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Agricultural Productivity & Food Security in Africa Conference Update

November 14, 2011

The ReSAKSS team recently participated–along with policymakers, researchers, academics, and representatives from private companies and farmer and trader organizations–in an international conference,  “Agricultural Productivity & Food Security in Africa,” facilitated by IFPRI in conjunction with the African Union Commission (AUC) and the United Nations Economic Commission for Africa (UNECA).  The conference, which aimed to create a broad new policy framework for improving agricultural productivity in Africa, served as a reminder that agricultural yields do not necessarily indicate increased food and nutrition.  Employing technology, developing rural areas for better access, arranging markets and value chains for agricultural products, ensuring high nutritional outputs, and incorporating an awareness of climate change, support for capacity building and training, must also be incorporated.

This conference served as a reminder that agricultural yields do not necessarily indicate increased food and nutrition resilience.  The nature of fine tuning the definitions and parameters of how to perform productivity initiatives successfully was widely discussed and debated.  Holistic dimensions of improving agricultural productivity are not merely by producing more yield, it also involves employing technology, developing rural areas for better access, arranging markets and value chains for agricultural products, ensuring high nutritional outputs, awareness of climate change, capacity building and training support, and other such necessary items of concern to plan into the methods of improvement overall.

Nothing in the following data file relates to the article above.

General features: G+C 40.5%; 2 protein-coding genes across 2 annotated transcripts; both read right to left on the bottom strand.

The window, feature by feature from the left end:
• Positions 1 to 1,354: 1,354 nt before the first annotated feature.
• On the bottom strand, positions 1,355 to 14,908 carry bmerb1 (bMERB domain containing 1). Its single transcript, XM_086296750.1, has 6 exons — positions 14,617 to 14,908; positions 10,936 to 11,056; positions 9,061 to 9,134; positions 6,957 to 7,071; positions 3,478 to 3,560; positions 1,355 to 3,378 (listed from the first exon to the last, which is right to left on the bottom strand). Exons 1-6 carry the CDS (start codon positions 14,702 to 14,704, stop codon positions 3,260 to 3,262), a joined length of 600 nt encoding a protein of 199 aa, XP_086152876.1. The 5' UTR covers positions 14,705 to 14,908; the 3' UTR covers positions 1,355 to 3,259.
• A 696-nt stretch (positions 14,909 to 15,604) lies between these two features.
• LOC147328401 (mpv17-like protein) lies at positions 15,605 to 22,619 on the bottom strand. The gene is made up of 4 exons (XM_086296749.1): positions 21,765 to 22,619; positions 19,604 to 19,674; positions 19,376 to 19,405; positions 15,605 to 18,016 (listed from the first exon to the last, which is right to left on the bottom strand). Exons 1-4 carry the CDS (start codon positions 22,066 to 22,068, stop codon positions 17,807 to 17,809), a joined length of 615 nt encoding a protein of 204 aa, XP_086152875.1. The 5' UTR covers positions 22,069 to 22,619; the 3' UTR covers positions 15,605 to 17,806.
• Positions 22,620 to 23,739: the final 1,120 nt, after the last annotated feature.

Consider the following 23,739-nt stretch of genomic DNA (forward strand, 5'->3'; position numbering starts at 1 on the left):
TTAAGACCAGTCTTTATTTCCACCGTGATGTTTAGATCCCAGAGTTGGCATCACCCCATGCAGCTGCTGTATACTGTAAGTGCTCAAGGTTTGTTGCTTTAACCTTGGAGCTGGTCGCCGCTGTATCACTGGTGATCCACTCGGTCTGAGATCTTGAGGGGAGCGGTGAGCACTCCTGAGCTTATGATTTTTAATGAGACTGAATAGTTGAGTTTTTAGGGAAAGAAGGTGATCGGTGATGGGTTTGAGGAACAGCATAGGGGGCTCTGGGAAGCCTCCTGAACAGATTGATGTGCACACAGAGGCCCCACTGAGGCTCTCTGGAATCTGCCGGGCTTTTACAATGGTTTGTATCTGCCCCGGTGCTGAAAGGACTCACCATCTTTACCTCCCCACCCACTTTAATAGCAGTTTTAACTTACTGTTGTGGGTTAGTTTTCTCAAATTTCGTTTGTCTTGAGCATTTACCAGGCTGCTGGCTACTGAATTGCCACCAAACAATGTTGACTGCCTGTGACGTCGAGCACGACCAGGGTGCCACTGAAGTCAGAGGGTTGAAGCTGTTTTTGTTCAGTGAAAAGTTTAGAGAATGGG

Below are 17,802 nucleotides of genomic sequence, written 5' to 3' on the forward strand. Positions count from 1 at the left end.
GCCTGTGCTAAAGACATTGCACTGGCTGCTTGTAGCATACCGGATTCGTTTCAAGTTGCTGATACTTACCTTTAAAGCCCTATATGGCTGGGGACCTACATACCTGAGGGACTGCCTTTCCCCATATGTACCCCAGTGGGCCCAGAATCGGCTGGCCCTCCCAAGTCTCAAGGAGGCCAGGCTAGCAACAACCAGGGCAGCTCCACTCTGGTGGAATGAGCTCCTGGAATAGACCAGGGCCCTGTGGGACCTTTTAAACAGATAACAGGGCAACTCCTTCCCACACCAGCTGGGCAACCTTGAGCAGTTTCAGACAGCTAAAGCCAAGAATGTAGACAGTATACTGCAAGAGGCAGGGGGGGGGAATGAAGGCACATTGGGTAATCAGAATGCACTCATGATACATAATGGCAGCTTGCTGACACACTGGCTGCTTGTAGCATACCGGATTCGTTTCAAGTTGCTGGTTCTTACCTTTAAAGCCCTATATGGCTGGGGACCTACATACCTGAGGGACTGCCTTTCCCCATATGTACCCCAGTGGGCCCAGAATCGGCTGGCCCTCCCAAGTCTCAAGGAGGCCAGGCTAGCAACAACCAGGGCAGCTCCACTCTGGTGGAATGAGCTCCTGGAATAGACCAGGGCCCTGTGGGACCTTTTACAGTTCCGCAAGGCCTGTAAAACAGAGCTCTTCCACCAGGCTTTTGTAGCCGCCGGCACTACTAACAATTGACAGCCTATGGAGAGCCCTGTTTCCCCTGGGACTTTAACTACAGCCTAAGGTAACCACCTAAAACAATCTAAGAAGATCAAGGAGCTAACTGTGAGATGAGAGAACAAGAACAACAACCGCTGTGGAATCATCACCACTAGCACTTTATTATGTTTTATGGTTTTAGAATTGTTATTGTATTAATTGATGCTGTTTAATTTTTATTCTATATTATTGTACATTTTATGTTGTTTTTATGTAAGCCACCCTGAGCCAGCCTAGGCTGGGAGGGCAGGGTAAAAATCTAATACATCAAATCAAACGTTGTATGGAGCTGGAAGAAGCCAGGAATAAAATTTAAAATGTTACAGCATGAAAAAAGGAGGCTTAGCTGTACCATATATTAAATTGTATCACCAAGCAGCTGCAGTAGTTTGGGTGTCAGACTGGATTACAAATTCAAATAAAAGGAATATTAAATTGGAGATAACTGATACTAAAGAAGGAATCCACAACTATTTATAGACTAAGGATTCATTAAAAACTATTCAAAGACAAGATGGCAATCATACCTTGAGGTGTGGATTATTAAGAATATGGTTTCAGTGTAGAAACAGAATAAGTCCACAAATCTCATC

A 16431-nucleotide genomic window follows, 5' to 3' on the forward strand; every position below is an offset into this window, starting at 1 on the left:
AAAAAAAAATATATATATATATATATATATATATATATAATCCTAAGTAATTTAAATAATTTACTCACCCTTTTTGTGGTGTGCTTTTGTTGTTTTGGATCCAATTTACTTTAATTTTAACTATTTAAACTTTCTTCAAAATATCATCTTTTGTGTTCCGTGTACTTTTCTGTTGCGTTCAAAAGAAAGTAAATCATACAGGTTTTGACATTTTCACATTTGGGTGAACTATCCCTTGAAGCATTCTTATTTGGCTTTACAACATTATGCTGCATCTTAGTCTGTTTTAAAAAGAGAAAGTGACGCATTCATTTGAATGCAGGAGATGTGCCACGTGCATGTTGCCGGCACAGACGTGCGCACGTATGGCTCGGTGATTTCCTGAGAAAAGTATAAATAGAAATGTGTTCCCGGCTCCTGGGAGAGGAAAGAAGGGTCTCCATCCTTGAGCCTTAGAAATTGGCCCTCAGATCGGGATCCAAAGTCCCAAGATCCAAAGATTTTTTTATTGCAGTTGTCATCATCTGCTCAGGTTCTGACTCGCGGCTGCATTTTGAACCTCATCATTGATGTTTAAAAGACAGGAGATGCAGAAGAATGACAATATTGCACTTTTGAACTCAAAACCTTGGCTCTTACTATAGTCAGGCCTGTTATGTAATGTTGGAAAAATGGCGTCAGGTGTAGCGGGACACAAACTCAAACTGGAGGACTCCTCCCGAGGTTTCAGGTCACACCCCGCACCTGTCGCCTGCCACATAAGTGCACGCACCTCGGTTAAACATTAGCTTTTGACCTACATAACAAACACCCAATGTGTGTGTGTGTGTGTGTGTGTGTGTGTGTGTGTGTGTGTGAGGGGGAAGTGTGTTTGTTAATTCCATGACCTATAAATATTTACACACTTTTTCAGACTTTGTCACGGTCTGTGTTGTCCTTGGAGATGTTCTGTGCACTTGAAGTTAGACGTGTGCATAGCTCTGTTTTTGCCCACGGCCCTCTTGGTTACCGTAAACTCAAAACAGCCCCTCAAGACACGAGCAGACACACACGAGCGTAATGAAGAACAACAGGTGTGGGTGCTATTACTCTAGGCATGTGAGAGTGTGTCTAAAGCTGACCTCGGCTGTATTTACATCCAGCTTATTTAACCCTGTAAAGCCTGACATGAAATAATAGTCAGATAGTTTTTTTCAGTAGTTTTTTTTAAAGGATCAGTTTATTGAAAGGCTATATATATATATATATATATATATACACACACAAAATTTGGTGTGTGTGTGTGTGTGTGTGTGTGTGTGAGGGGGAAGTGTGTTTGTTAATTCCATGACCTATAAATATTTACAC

IFPRI Director General Shenggen Fan remarked, “increasing agricultural productivity is not a panacea to all problems, but it can make a significant positive contribution to resolve issues of food insecurity in Africa.”  Abebe Haile Gabriel, Director of the AUC’s Rural Economy and Agriculture Division, continued by stating that broad solutions are necessary.  “Improving rural infrastructure to facilitate trade of goods–both at the country level, and across borders–would serve as an opportunity to improve food security in Africa,” Gabriel said.

ReSAKSS Addresses Productivity and Sustainability

ReSAKSS shared with the audience an overview of its purpose and background and a snapshot of the agricultural productivity situation in Sub-Saharan Africa, and presented a framework of tools and analysis designed to help sequentially monitor and evaluate the productivity and sustainability of programs over time.

  1. The opportunities and challenges of a regional spacial characterization of agricultural productivity, (via Geographic Information System mapping),
  2. Key typologies for focusing country efforts through the geographic location to find  opportunities through farming systems,
  3. Representative farm analysis of productivity to give specific details of productivity results, and
  4. Case study analyses from Eastern Africa of factors affecting the scale and sustainability of productivity growth.

Presenters: Zhe Guo, Bingxin Yu, Alejandro Nin Pratt, Stella Massawe. Chair: Samuel Benin.

As the conference concluded, Mafa Chipeta,  FAO Coordinator for  Eastern Africa, reinvigorated the audience to reach the numerous goals of food security each country faces, telling the audience, “We are comfortably numb with our discomfort.” We need to treat it as a war situation.” He said. “We need to solve this problem using every necessary measure.”

Josué Dioné, Director of UNECA’s Food Security and Sustainable Development Division, offered another call to action, saying “increasing agricultural productivity in Africa calls for broader policy and strategic frameworks that encompass the whole agriculture value chain, including agribusiness and agro-industrial sectors as well as farming.”

ReSAKSS members and participants left the conference reawakened to taking the next steps with new information, tools, and networks to work with.

Visit the Official Conference Website for more information.

View thoughts, continued coverage and news on the conference via Twitter. Conference news can be found with tag #Addis2011.

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